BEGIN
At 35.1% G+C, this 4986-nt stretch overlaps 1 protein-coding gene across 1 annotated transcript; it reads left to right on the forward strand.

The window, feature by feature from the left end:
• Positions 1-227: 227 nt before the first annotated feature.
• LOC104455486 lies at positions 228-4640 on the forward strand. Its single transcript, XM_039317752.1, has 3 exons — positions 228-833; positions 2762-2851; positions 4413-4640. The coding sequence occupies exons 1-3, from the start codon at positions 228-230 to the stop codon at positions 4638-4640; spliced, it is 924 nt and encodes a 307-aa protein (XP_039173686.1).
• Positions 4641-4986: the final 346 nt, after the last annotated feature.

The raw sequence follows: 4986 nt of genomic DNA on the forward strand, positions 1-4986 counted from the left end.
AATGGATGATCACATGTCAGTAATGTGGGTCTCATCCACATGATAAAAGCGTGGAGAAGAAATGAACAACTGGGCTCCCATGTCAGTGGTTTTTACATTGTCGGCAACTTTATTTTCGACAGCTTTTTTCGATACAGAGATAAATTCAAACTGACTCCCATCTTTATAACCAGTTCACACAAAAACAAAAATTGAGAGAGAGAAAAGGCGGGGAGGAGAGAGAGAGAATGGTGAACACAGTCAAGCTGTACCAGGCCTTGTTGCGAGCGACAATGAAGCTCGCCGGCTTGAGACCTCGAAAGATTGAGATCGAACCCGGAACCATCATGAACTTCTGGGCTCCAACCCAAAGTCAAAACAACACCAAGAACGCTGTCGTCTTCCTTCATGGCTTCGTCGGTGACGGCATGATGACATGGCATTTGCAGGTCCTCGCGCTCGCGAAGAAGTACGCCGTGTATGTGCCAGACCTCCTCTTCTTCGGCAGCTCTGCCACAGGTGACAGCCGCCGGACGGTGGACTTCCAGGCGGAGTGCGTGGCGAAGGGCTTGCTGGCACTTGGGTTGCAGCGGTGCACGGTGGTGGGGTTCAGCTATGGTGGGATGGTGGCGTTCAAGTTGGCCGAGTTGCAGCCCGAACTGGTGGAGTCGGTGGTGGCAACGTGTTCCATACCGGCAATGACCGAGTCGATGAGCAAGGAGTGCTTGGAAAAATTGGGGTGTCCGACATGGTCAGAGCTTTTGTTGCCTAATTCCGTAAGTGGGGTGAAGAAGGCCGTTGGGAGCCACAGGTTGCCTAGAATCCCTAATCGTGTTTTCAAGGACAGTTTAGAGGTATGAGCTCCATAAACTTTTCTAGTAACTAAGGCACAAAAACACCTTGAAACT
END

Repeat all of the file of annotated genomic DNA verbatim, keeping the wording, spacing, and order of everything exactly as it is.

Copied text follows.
At 35.1% G+C, this 4986-nt stretch overlaps 1 protein-coding gene across 1 annotated transcript; it reads left to right on the forward strand.

The window, feature by feature from the left end:
• Positions 1-227: 227 nt before the first annotated feature.
• LOC104455486 lies at positions 228-4640 on the forward strand. Its single transcript, XM_039317752.1, has 3 exons — positions 228-833; positions 2762-2851; positions 4413-4640. The coding sequence occupies exons 1-3, from the start codon at positions 228-230 to the stop codon at positions 4638-4640; spliced, it is 924 nt and encodes a 307-aa protein (XP_039173686.1).
• Positions 4641-4986: the final 346 nt, after the last annotated feature.

The raw sequence follows: 4986 nt of genomic DNA on the forward strand, positions 1-4986 counted from the left end.
AATGGATGATCACATGTCAGTAATGTGGGTCTCATCCACATGATAAAAGCGTGGAGAAGAAATGAACAACTGGGCTCCCATGTCAGTGGTTTTTACATTGTCGGCAACTTTATTTTCGACAGCTTTTTTCGATACAGAGATAAATTCAAACTGACTCCCATCTTTATAACCAGTTCACACAAAAACAAAAATTGAGAGAGAGAAAAGGCGGGGAGGAGAGAGAGAGAATGGTGAACACAGTCAAGCTGTACCAGGCCTTGTTGCGAGCGACAATGAAGCTCGCCGGCTTGAGACCTCGAAAGATTGAGATCGAACCCGGAACCATCATGAACTTCTGGGCTCCAACCCAAAGTCAAAACAACACCAAGAACGCTGTCGTCTTCCTTCATGGCTTCGTCGGTGACGGCATGATGACATGGCATTTGCAGGTCCTCGCGCTCGCGAAGAAGTACGCCGTGTATGTGCCAGACCTCCTCTTCTTCGGCAGCTCTGCCACAGGTGACAGCCGCCGGACGGTGGACTTCCAGGCGGAGTGCGTGGCGAAGGGCTTGCTGGCACTTGGGTTGCAGCGGTGCACGGTGGTGGGGTTCAGCTATGGTGGGATGGTGGCGTTCAAGTTGGCCGAGTTGCAGCCCGAACTGGTGGAGTCGGTGGTGGCAACGTGTTCCATACCGGCAATGACCGAGTCGATGAGCAAGGAGTGCTTGGAAAAATTGGGGTGTCCGACATGGTCAGAGCTTTTGTTGCCTAATTCCGTAAGTGGGGTGAAGAAGGCCGTTGGGAGCCACAGGTTGCCTAGAATCCCTAATCGTGTTTTCAAGGACAGTTTAGAGGTATGAGCTCCATAAACTTTTCTAGTAACTAAGGCACAAAAACACCTTGAAACT